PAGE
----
Tightwad Tuesday - Lady Bits
Everyone knows I'm a little crunchy. I live an alternative lifestyle, for certain. Everyone has their own reasons for moving toward sustainable, healthy, alternative living. My reasons?
I want to be good to this Earth. We only have one home, and I want to know I'm being the best steward I can be.
I enjoy making-baking-sewing-knitting-building-doing it myself. I get a sense of pride from being able to say, "I made it from scratch," or "I don't have to buy that anymore." I just like it.
I really enjoy saving money. For nearly six years, we've lived mostly on DP's income. Until recently, I had a very part time job, and living in the twenty-first century can be expensive. We enjoy going out and renting movies and having nice things, but it's not possible to do that on one income in this economy, unless you are tight. I want to share some of the ways we save money in our house, so here's Tightwad Tuesday, a sister to Make It At Home Monday.
My very best personal money saving measure? Feminine hygiene products. (Don't those words sound gross?) When I started down the slippery slope that is alternative living, I think it started with food - organic was the first move, local came much later. Soon after we started eating a more organic diet, DH and I moved in together, and we started re-evaluating our family planning method. I'd been on "the pill" for quite a while, and I was ready to move to a non-hormonal method of conception control. I (of course) dove into research, and started coming across words like "rhythm method" and "Fertility Awareness." Looked like a plan, so I bought a few books and joined a few chat forums. Then I started seeing words like "Diva Cup," "Glad Rags," "mama cloth." Okay, I thought. I'll bite. What's this about?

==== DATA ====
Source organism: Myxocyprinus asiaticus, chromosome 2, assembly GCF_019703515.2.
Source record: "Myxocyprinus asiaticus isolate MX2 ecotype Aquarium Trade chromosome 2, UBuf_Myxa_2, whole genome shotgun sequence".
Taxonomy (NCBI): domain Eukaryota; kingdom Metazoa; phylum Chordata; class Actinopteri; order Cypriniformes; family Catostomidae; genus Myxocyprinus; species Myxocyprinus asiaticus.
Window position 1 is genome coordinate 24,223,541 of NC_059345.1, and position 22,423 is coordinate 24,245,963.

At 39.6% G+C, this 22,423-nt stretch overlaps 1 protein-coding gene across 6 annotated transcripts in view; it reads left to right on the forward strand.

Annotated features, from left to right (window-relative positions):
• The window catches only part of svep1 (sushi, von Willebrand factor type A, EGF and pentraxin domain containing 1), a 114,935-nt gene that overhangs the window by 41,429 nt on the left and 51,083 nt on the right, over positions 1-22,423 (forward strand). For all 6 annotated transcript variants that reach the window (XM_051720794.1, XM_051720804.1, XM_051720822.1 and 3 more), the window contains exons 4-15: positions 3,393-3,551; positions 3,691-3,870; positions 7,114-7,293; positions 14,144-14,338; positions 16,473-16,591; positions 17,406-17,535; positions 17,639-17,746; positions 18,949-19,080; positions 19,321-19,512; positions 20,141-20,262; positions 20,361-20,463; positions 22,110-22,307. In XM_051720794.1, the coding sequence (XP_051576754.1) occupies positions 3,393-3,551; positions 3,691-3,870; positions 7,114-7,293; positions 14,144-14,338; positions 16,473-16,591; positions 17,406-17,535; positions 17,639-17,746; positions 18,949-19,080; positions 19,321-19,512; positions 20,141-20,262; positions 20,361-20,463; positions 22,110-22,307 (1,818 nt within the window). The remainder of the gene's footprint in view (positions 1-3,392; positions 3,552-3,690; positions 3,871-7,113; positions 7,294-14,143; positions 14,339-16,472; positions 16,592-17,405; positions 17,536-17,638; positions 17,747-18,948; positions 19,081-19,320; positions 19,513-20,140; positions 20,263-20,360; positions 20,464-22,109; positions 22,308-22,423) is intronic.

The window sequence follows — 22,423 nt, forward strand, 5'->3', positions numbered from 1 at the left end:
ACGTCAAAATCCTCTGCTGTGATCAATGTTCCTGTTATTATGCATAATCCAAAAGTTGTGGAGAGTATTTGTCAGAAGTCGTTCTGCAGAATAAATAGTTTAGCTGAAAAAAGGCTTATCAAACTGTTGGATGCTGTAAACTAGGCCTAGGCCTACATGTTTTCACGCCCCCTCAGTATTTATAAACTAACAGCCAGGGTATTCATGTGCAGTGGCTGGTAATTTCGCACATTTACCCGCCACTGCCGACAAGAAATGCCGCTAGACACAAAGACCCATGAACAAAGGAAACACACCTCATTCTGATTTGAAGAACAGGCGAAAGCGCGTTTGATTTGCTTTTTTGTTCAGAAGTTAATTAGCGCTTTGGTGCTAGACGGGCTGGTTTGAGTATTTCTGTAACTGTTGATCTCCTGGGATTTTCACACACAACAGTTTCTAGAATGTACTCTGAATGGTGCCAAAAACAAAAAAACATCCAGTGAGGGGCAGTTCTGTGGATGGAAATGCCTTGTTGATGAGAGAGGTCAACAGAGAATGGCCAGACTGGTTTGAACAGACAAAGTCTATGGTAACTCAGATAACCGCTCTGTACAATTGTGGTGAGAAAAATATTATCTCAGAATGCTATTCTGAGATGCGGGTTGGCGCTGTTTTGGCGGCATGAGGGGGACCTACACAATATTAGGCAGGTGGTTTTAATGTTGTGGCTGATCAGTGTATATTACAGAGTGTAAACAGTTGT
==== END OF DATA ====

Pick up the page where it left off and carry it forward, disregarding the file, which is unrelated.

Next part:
Are you intrigued yet? Okay, so basically life is so much better when you stop using dioxin soaked, over priced and truly disgusting "feminine hygiene products." I made the first jump into mama cloth nearly seven years ago (WOW!) I spent $100 on my package, which was enough to get me through my whole cycle. Let's do a little math, because that's always fun.
Avg 28 day cycle = 13 cycles per year
Avg period lasts 6 days, and you 'd use, I don't know, 5 or 6 tampons/pads per day? = 30-36 pieces/cycle
That's 390 to 468 pieces per year.
(Let's take a moment and just think about the garbage that's producing.)
Now, back to math.
I found a box of 54 tampons on Amazon for $8.20 (remember, I've been out of the game for seven years)
That's about $0.15 per piece.
So you're spending about $75 a year on tampons/pads if you are buying them from Amazon, and likely a little more if you are buying them elsewhere.
Your cloth pad stash pays for itself in a little over a year.
|Photo courtesy of Jade Made Creations. |
Jade is a sweet sweet friend of mine, and very talented with a sewing machine!
Now I'm going to pull out the big guns. After E was born, I treated myself to a Lunette cup. It was $40. If I had been switching away from conventional products, it would have paid for itself in about six months.
Those numbers don't seem like much, but let's look at it this way: I've used cloth pads or a cup for six years (you can't count the year I was pregnant/postpartum, even though I did use cloth in my postpartum days). At $75 a year, I've saved over $300, after you subtract the cost of the pads and cup.
And now let's get to the really good stuff. When I switched, my period got a day shorter. I had fewer cramps, and my flow lightened. Now, I have about a three and a half day period. I've saved 2,400 pieces of feminine hygiene waste from the landfill. I've not bought into the idea that women are less than clean. I've bucked the system and given Kotex a great big middle finger.
|Photo courtesy of www.menstrualcups.wordpress.com|